Make sure that your project strikes a balance between value add and level of urgency for your company. On one hand, you don’t want to hand over your most important research project with mission-critical deadlines knowing that the Capstone is a learning experience for students who develop their skills over the course of the year. On the other hand, you obviously want a meaningful project that will provide value to your organization and motivate students with an ultimate goal (in Beam’s case, a path to production). This was probably our biggest struggle, since project initiatives within startups tend to be mission-critical.
How will your project be different next year / what are you planning on doing different next year?
At the start of our project this year, we were a seed stage company with 7 or 8 employees. We’ve since raised our Series A funding and have over doubled in size. With a much larger development team to provide mentorship from several different perspectives (data science, software development, etc.), our project next year will incorporate more aspects of the end-to-end data science life cycle up to production. It’s critical for data scientists to understand how their work integrates with live environments to actually provide value downstream, which can be hard to conceptualize without experiencing it first-hand.
How did the Capstone team advance this technology? What was their major accomplishment? How can next year’s team continue the work?
Our Capstone team this year did a great job of taking a project with a huge scope and building out a data science framework to be scaled for further research and ultimately deployed in production. During the course of the project, the team was able to scale their local development (Python in Jupyter Notebooks) to big data infrastructure within our cloud (Spark in AWS). I consider this an immense accomplishment that allows future teams, whether internal or Capstone, to continue this research at a much larger scale.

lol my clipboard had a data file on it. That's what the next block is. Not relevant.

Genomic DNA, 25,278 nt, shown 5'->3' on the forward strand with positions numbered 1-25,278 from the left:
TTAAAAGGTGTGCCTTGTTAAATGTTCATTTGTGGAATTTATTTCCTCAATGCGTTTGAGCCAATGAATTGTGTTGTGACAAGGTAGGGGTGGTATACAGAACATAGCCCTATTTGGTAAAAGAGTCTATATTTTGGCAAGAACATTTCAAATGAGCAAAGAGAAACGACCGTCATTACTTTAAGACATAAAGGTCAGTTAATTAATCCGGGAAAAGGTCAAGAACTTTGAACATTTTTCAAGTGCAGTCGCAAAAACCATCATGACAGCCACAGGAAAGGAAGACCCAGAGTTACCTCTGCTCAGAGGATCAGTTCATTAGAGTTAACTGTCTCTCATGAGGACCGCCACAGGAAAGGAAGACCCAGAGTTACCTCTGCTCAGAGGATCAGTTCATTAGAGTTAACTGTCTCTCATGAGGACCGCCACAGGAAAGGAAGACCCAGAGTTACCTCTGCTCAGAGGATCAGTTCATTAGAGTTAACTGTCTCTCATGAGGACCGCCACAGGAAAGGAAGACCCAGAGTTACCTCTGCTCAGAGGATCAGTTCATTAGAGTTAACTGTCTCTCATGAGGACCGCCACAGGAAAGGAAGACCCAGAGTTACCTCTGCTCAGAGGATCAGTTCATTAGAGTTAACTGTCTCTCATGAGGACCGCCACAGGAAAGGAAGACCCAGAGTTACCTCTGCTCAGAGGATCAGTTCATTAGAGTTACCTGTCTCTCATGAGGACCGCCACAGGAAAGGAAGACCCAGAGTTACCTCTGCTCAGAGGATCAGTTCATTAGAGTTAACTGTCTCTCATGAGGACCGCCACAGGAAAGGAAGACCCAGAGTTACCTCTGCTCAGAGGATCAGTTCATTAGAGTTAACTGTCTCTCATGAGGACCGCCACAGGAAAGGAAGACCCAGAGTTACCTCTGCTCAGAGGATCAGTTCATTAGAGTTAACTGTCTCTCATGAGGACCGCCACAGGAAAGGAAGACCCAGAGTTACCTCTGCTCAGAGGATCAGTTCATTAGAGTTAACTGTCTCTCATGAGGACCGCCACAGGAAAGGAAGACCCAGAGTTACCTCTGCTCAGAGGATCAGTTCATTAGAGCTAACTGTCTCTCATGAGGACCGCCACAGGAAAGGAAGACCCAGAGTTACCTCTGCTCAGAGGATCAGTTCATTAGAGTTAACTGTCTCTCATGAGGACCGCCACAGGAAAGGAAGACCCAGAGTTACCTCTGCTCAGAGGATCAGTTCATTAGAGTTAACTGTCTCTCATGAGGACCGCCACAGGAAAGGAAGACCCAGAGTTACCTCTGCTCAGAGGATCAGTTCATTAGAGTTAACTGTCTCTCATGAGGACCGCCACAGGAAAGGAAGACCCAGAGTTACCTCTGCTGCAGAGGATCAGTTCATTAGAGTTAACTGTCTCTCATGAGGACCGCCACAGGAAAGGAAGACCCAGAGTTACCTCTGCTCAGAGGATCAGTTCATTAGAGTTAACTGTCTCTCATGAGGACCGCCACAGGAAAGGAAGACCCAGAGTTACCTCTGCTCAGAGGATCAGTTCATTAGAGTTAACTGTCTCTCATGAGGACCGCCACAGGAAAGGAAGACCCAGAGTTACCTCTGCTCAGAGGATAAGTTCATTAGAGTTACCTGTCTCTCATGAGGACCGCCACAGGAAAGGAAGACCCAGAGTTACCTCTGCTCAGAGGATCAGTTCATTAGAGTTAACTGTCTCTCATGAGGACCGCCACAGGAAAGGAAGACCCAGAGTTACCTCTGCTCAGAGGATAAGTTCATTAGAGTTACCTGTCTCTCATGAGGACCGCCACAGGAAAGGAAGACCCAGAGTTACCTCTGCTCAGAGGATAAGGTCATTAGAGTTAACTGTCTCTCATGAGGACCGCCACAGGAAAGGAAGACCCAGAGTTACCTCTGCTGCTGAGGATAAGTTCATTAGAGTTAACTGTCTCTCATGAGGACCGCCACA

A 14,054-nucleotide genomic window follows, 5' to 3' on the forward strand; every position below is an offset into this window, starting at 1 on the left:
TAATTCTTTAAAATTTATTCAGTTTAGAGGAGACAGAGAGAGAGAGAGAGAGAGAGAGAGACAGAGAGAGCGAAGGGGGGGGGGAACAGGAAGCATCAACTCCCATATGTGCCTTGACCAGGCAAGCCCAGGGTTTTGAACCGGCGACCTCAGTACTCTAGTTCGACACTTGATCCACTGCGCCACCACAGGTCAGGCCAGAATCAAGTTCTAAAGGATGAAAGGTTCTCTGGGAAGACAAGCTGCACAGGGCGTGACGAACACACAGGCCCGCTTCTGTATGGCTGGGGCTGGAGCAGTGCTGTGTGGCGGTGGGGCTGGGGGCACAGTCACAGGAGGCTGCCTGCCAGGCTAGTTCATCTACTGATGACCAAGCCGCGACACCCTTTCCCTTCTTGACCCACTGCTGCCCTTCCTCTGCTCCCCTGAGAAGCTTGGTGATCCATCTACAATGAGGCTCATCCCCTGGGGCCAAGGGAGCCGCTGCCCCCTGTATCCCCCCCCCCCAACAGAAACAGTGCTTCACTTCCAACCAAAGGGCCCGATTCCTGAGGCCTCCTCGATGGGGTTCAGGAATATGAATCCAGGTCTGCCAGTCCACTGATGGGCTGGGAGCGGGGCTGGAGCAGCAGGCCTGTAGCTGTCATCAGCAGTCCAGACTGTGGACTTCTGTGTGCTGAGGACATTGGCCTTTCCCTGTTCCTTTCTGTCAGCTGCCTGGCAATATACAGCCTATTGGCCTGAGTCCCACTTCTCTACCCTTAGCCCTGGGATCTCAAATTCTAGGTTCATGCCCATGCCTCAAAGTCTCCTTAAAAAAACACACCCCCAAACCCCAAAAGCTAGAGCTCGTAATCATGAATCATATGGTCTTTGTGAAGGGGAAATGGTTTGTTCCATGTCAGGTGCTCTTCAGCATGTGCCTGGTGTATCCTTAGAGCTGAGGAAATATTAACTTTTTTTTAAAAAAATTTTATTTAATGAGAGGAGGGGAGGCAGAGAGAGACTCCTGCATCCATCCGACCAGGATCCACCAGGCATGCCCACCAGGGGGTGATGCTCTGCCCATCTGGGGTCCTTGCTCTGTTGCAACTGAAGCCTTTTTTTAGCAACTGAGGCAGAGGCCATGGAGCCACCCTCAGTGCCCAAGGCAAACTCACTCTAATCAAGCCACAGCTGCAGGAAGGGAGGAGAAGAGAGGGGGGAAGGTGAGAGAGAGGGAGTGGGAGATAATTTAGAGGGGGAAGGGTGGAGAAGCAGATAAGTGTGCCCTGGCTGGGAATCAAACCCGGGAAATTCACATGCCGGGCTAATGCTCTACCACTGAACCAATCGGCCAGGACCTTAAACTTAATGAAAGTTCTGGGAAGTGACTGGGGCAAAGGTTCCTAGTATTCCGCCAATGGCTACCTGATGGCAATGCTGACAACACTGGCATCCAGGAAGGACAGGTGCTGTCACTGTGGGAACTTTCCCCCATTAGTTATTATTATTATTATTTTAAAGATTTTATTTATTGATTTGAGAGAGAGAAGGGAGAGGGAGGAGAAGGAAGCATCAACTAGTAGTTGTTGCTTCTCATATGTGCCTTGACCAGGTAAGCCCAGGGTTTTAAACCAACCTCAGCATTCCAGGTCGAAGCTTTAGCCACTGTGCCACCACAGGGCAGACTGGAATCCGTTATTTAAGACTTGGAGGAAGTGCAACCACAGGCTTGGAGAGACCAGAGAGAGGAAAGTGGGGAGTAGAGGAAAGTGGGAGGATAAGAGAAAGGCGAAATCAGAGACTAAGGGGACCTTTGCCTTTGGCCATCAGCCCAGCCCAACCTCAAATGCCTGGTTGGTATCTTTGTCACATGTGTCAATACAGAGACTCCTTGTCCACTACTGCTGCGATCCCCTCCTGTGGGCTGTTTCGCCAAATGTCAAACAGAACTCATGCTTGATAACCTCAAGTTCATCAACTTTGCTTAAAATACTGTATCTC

Compared to other advisors, you have a unique vantage point — you’re an MEng graduate and you had your own Capstone project. How has this informed your approach to advising?
I think having a first-hand perspective on what drives students and what skills prospective data scientists want/need to develop has helped motivate how we designed the Capstone project and provided mentorship to the team.
About Kevin’s Capstone team:
Machine Learning to Discover Frauds on the Bitcoin Blockchain
Using artificial intelligence to make cryptocurrency safer and financially compliant.
Team: Anne Spitz [IEOR], Ines Mezerreg [IEOR], Parth Sanghvi [IEOR], Edward Tiong [IEOR]
Project description: Cryptocurrencies, which are built on blockchain technology, solve the problem of double spending and digital authentication, giving legitimacy in its claims to be the future of transactions. However, since its introduction in 2009, Bitcoin has majorly grown to be associated with illegal activities over the deep web, including money laundering, human trafficking, weapons and drug sale, and terrorist financing. While there exist robust measures for detecting fraudulent transaction in the fiat money realm, there is no compelling equivalent for cryptocurrencies. This is where our project comes in: a technology that could filter or better flag transactions that might be involved in money laundering or other illicit activities. This technology could prevent banks from incurring billions of dollars worth of fines and, in the long run, might even reduce illicit activities that can be carried out with ease today, and finally help bitcoin be adopted as a legitimate currency.